The blue glow means that the enemy is in your thrall and ready for a shotgunning.
The blue glow means that the enemy is in your thrall and ready for a shotgunning.

Being able to destroy things with impunity is important, because Red Faction: Armageddon is a linear game that takes place mostly underground. While the cave systems and human structures are varied, there is a finite number of things to destroy in any given area, and you may find yourself itching for more opportunities to wreak havoc. Fortunately, there is the magnet gun. This little beauty fires two sticky magnets: one anchor and one attractor. As soon as the second shot lands, the magnetic pull kicks in, and things collide in dynamic and deadly ways. You can tag an enemy and then send him flying up towards ceiling, rocketing into the floor, or even on a collision course with another enemy. If you tag a building and then an enemy, you'll watch with eager anticipation as a wall of debris descends upon your unsuspecting foe like a flock of murderous birds. These are just some of the myriad ways that this simple gun turns fighting aliens into a creative exercise. Unlimited ammo means you can always put it to use, and the area-of-effect magnetic pull means your plan may take an unexpected destructive turn. Momentum also factors in, so attracting a far-off enemy to the floor makes him splatter, while doing the same to a nearby enemy might just make him fall over, ripe for a pummeling. Wielding the magnet gun turns what could be another predictable enemy encounter into a physics-fueled playground, and bringing a pillar down on an unsuspecting enemy's head will make you cackle with glee even if you've done it a dozen times before.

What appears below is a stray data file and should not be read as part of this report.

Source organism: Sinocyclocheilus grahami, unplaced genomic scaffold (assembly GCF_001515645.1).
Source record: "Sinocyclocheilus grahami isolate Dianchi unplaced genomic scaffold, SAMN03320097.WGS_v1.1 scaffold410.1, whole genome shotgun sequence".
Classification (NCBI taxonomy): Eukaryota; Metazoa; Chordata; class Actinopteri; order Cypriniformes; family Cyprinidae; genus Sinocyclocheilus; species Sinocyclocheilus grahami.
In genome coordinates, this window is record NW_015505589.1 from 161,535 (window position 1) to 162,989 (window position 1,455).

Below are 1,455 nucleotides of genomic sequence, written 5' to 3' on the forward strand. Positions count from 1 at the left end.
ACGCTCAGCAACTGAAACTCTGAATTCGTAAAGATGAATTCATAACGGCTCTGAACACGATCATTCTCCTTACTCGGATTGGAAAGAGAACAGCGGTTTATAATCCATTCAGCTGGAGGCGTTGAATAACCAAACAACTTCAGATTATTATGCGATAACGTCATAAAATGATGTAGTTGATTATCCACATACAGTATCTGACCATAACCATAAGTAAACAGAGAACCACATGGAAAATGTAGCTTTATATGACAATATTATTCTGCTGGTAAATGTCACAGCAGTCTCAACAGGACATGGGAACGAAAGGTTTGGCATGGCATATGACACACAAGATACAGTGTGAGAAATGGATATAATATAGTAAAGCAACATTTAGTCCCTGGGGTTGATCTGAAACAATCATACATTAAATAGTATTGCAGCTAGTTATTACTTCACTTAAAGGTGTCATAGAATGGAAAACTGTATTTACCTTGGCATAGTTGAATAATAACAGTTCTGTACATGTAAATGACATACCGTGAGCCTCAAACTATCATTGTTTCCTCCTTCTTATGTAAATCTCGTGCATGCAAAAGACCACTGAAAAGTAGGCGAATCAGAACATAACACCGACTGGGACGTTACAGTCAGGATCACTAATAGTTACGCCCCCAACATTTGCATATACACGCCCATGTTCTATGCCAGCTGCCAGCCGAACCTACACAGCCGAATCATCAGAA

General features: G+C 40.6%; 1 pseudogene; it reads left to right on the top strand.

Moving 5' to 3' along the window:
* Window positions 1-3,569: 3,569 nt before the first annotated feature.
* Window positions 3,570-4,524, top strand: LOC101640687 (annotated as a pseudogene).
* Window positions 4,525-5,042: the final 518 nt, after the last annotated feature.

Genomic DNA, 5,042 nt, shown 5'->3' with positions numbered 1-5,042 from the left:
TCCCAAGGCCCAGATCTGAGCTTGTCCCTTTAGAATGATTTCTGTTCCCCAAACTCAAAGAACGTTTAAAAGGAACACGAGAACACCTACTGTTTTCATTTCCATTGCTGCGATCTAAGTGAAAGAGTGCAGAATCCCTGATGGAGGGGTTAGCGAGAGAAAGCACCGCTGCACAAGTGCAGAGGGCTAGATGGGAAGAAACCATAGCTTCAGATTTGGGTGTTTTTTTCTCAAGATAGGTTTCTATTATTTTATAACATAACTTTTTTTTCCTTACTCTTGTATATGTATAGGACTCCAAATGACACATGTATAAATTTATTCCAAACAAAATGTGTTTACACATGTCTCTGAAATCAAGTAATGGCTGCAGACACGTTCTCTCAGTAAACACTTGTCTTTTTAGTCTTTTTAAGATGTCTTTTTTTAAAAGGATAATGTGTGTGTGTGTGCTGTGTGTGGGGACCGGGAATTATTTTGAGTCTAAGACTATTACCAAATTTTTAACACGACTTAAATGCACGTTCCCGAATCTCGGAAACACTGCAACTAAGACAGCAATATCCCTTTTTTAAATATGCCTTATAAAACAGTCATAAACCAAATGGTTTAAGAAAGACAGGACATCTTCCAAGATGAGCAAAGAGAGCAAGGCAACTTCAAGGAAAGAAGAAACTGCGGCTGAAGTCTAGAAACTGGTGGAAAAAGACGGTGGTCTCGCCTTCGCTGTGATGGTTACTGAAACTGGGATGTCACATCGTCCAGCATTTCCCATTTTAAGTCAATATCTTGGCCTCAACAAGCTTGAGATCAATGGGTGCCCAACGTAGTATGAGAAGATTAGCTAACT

The campaign offers about eight hours' worth of opportunities for destructive experimentation, with a few vehicle sequences thrown in that offer a nice change of pace. You can collect salvage to upgrade your skills throughout, and completing the campaign unlocks a ludicrous new weapon and the ability to replay the whole thing without sacrificing your upgrades. There are some decent cheats to unlock, and two other modes offer good opportunities for continued mayhem. Infestation is a four-player online cooperative mode in which you try to survive against waves of alien attackers. Depending on your settings and your companions, Infestation can be a reasonably challenging romp or a brutal test of skill. Ruin mode provides a few arenas for unfettered single-player destruction. You can strive to earn a spot on the online leaderboards or simply cut loose in free play, but be advised that those who buy a used copy of Red Faction: Armageddon will have to purchase an unlock code for Ruin mode in order to get more than a short demo.

Might we suggest magnetizing those giant fuel tanks and that horrible claw worm?
Might we suggest magnetizing those giant fuel tanks and that horrible claw worm?

Red Faction: Armageddon returns to the linear roots of the series with great success. Thanks to an enjoyably powerful arsenal and remarkably thorough destructibility, tearing your way through this alien-annihilating adventure is a blast. The campaign and Infestation mode offer a good amount of content, and the arrival of the magnet gun should be celebrated by anyone with a hankering for havoc. It's one of the most powerful, inspiring, and downright hilarious gameplay mechanics to come along in a while, and it makes Red Faction: Armageddon immensely appealing.

Editor's Note: Our testing for Ruin mode was done predominantly on the Xbox 360, as current problems with the PlayStation Store prevented us from redeeming our code to unlock the full mode.

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The Good

  • Magnet gun inspires destructive creativity
  • Powerful arsenal and abilities
  • Destroying stuff is great fun
  • Extra modes offer more opportunities for mayhem

The Bad

  • Bland story and characters
  • Underground environments can get repetitive

About the Author

Chris enjoys aiming down virtual sights, traipsing through fantastical lands, and striving to be grossly incandescent.